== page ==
- 66 Embedded 18 x 18 multipliers
- 4 General-purpose PLLs
- 153 Maximum FPGA I/O pins
- On-board 50MHz clock oscillator
Configuration Status and Set-Up Elements
- On-board USB-Blaster circuit for programming
- FPGA Serial Configuration Device (EPCS)
- Two 40-pin Headers (GPIOs) provides 72 3.3V I/O pins
- Two 5V power pins, two 3.3V power pins and four ground pins
- One 26-pin header provides 16 3.3V digital I/O pins and 8 analog input pins to connect to analog sensors, etc
- 32MB SDRAM
- 2Kb I2C EEPROM
- ADI ADXL345, 3-axis accelerometer with high resolution (13-bit)
- NS ADC128S022, 8-Channel, 12-bit A/D Converter
- 8 green LEDs
- 2 debounced push-buttons
- 4 dip switches
On-board power supply
- USB Type mini-AB port (5V)
- Two DC 5V pins of the GPIO headers (5V)
- 2-pin external power header (3.6-5.7V)
So what about the drawbacks to the DE0-Nano? The one major drawback that really grinds my gears is the DE0-Nano is not Mac natively compatible! This is because Quartus, the Intel FPGA development environment, is not available for Mac.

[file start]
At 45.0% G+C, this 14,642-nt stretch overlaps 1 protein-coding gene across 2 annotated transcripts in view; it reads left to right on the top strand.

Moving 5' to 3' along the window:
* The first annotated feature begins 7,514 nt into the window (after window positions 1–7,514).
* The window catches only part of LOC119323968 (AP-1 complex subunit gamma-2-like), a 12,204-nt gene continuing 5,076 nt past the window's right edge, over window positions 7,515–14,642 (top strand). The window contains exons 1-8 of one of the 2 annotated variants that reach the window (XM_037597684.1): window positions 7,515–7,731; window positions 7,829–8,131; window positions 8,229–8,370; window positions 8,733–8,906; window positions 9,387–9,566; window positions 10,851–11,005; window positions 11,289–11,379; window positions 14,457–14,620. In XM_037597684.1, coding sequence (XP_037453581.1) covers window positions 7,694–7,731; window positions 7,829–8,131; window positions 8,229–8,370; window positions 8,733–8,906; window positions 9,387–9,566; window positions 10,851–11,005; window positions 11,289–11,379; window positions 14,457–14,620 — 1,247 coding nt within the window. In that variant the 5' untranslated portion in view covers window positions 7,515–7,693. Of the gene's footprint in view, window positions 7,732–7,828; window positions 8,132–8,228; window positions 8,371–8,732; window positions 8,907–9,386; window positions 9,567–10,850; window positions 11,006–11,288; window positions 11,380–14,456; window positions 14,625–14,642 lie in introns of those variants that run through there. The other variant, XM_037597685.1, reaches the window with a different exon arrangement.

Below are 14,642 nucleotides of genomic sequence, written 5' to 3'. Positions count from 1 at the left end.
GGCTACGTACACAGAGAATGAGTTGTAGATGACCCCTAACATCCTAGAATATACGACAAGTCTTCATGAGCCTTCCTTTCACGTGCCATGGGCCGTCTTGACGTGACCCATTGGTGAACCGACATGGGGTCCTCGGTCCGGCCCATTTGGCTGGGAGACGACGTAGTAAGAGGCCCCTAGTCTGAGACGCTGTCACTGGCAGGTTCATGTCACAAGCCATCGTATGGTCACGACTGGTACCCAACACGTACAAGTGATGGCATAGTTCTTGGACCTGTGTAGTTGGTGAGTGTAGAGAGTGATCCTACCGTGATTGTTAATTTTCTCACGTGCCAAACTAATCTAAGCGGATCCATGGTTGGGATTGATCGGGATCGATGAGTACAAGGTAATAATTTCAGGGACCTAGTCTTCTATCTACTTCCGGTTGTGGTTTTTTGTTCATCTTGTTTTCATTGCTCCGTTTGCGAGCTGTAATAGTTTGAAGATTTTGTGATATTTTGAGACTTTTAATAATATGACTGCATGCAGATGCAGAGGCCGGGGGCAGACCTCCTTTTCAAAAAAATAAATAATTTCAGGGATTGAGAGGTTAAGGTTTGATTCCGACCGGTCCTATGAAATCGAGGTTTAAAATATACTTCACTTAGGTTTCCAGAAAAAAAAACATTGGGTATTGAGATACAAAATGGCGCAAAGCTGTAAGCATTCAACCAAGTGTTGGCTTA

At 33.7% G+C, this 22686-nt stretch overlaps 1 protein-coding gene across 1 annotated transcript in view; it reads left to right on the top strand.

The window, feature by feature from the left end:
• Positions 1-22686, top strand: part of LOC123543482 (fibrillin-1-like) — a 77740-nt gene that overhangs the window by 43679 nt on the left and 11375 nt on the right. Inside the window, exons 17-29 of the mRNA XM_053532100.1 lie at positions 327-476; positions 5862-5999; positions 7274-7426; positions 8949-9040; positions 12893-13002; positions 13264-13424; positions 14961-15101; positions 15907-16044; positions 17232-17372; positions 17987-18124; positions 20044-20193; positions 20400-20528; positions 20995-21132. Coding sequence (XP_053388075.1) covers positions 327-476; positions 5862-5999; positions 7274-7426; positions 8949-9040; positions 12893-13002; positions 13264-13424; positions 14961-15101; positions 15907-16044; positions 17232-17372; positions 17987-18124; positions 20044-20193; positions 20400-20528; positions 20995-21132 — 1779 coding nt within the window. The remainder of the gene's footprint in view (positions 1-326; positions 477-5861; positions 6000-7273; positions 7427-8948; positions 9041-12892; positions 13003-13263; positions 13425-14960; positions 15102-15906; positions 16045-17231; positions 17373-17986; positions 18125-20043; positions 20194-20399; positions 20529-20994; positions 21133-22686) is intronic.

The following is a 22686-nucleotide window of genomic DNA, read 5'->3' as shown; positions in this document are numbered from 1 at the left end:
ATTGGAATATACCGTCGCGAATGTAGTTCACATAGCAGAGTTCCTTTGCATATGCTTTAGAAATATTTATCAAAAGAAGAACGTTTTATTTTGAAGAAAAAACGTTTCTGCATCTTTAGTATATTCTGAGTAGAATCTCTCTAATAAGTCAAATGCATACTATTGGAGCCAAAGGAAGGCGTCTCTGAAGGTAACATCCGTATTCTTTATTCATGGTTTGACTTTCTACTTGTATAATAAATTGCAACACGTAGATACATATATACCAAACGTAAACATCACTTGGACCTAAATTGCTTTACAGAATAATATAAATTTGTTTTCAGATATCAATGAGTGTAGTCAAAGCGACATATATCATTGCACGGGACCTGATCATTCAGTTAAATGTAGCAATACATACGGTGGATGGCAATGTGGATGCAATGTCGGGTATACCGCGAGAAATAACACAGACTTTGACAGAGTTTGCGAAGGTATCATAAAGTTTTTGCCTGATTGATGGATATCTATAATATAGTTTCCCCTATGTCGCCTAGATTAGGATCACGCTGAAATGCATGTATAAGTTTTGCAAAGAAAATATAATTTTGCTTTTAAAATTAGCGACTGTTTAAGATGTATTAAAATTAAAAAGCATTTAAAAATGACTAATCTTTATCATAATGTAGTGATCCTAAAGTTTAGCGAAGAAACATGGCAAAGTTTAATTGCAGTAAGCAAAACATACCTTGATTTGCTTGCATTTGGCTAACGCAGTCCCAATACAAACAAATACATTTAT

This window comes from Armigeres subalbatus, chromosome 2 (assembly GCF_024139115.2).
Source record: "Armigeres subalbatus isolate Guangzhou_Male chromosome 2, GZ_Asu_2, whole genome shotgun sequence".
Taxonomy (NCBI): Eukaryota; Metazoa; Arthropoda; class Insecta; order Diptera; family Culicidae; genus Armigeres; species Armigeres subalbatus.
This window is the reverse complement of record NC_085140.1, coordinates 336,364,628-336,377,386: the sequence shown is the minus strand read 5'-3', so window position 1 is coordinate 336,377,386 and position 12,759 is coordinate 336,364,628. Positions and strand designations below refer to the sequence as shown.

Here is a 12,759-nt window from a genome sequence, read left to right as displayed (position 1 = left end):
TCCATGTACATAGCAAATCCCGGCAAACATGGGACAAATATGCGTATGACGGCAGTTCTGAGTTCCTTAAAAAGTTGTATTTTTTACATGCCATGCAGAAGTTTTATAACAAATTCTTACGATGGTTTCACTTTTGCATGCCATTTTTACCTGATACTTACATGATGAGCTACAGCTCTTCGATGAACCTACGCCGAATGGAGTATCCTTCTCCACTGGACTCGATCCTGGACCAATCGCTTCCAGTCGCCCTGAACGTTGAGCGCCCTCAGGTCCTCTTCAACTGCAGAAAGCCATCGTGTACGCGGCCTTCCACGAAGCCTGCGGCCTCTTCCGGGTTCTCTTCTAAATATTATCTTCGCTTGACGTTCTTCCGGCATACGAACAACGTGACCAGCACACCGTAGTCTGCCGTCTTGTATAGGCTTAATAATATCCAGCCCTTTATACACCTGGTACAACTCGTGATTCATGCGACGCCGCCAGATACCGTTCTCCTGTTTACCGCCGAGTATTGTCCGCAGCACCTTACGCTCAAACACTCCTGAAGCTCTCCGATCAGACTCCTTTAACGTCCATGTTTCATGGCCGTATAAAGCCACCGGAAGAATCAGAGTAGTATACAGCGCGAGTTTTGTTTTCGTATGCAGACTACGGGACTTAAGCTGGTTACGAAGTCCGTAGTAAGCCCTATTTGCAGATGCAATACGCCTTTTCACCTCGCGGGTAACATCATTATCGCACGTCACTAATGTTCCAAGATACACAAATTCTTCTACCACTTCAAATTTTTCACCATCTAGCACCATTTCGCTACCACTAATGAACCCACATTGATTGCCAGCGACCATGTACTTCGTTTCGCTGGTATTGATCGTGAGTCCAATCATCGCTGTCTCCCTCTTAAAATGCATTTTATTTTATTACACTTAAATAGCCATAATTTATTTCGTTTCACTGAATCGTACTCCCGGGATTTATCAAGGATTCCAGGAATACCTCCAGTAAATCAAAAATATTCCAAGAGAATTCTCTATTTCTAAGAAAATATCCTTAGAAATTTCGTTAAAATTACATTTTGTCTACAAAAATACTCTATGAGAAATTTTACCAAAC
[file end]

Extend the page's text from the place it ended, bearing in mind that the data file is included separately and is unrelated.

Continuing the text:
Although this is not a direct fault of the DE0-Nano itself, you are inherently tied to using Quartus to develop applications for the Altera/Intel FPGA onboard the DE0-Nano, therefore I can state that the board is not Mac compatible.
Does this mean you cannot develop applications on Mac? Thankfully it is still possible to use the DE0-Nano with Mac using a virtual machine to run either the Windows or Linux flavours of Quartus.
You can check out my detailed guide on how you can install Quartus under a virtual machine on Mac if you wish to run Quartus on a Mac.
Where to buy DE0-Nano?
The DE0-Nano is a superb little board for FPGA development and has served me well for a number of years. I would highly recommend it if you are looking for an entry into FPGA development and want to enter the Intel ecosphere.